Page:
Introducing green logistics in your supply chain is not only good for the environment and society at large, but it is also more efficient and helpful in lowering operating costs and improving logistics efficiency.
Sustainable logistics practices include all the initiatives taken by businesses to minimise the overall ecological impact of logistical activities. It covers reducing carbon footprint and ecological wastage across both forward and reverse flow of goods and services through the supply chain, including transportation, storage, and distribution of goods.
With the growing demand for same-day, next-day, and lightning-fast last-mile deliveries, green logistics aims to measure the carbon footprint of logistics operations and establish standard procedures of sustainability while reducing packaging waste and minimizing air, soil, water, and noise pollution in the last mile.
As a supply chain enterprise, going green and establishing an effective environmental strategy is a long-term commitment. But with careful planning and clear strategy, you can minimise your carbon footprint and achieve zero-emission targets smoothly.
Going green may have different implications for different kinds of businesses. For instance, it could be reducing packaging waste or using recycled packaging material for an e-commerce business, while it could be minimising fuel usage and carbon emissions for a delivery service provider or sourcing raw materials ethically for a manufacturing enterprise. Based on your business requirements and the potential damage caused by your supply chain, design a green logistics strategy and an achievable timeline.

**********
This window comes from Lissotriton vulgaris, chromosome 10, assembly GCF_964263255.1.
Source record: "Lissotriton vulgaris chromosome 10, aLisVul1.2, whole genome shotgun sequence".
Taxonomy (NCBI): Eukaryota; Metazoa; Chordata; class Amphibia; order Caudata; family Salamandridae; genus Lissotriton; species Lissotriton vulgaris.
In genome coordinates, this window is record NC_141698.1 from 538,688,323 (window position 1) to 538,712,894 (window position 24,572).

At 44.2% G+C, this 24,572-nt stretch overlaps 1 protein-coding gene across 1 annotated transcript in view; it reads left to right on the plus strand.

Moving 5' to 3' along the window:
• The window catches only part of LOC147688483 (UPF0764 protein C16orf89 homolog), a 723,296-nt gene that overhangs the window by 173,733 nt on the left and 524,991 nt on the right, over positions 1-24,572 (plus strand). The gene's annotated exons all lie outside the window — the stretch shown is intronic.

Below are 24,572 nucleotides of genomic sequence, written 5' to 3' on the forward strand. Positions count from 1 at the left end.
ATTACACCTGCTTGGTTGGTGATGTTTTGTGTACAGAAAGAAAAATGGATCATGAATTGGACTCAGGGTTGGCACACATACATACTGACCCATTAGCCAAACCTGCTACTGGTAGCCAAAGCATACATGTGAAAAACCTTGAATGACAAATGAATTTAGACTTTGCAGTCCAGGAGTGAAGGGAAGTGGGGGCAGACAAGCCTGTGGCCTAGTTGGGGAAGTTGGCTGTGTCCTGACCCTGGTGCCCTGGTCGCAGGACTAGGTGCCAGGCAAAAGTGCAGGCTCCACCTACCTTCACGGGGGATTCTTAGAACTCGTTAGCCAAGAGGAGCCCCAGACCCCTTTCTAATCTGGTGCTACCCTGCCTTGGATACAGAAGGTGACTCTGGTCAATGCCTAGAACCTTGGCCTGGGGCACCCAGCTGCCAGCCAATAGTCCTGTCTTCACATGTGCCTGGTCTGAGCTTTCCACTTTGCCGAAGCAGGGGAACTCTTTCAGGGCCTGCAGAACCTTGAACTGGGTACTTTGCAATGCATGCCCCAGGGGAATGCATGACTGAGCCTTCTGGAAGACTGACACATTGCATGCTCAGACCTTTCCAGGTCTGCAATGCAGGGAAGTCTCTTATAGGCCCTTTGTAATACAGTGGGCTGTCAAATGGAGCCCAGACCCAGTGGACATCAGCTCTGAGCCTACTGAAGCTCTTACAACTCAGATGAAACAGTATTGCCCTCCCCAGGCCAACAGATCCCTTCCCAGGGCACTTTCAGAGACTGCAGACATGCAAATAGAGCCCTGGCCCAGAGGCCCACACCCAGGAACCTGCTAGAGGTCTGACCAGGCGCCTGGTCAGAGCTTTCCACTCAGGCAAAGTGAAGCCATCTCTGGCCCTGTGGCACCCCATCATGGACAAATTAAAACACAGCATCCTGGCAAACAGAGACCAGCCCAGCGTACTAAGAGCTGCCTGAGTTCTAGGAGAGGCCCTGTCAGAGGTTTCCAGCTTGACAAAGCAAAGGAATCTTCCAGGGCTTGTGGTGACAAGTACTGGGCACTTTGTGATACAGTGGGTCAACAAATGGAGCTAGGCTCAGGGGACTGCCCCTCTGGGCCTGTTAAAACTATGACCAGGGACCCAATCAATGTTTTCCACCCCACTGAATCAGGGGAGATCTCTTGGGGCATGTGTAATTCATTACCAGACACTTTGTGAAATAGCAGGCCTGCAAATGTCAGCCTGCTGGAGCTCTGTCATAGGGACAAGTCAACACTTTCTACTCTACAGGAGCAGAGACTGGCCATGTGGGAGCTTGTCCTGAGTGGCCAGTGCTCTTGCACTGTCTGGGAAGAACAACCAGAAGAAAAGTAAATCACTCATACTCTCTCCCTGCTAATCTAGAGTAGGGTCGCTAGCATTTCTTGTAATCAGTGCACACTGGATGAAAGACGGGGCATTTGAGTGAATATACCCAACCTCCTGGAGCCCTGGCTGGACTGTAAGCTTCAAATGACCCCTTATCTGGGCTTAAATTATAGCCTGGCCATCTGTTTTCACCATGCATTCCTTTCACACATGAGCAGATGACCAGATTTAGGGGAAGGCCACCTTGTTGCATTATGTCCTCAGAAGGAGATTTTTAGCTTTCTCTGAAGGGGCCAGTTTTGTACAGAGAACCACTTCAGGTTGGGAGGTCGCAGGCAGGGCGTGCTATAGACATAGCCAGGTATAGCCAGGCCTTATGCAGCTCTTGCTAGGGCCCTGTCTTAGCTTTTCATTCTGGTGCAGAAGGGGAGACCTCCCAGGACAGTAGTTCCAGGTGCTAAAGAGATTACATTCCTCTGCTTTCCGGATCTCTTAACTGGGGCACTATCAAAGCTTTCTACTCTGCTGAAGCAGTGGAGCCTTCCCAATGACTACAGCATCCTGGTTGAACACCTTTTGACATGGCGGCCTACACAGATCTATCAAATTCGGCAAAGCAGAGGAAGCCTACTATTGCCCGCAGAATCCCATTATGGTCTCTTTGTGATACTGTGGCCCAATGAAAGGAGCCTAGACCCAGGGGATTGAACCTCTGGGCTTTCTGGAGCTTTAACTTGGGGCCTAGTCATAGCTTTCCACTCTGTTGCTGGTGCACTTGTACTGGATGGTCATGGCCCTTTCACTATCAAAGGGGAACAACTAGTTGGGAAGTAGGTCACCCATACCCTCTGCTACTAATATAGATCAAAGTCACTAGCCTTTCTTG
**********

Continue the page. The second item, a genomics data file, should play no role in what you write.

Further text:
Once you have a solid strategy in place, communicate your commitment and efforts taken towards a greener supply chain with your employees, customers, policymakers, and the community at large. Some businesses also participate in industry groups and corporate associations to incorporate trending good practices in their systems. Informing customers and employees about the ongoing green initiatives also builds trust and support towards the brand.
Digitizing logistics operations and putting smart tech to use can go a long way in supporting your green initiatives while optimising your supply chain.
Technological advancements in artificial intelligence, the Internet of Things, and data science are helping supply chain businesses automate manual supply chain operations, improve logistical efficiencies while minimising carbon footprint.
Say, for example, with route planning and delivery optimisation solutions; you can go paperless and plan day-to-day dispatches and delivery routes accurately, thereby reducing fuel consumption in distribution processes. Real-time logistics tracking tools can bring in a great deal of transparency and visibility in your supply chain, reducing the time taken on roads, minimising fuel wastage during idling hours, and allowing you to take effective measures in real-time.
Supply chain network optimisation solutions can help in accurate and optimal placement of warehouses, dark stores, and distribution centers, bolstering warehousing efficiency and minimising energy usage.
Going a hundred percent green in your supply chain and achieving zero carbon emission goals is certainly possible with years of consistent efforts and effective implementation. As protecting the environment becomes more crucial in today’s fast-changing world, bringing in a touch of green in your supply chain is not just a good initiative anymore; it is the need of the hour.
—The author, Krishna Khandelwal is Chief Business Officer, Locus. Views are personal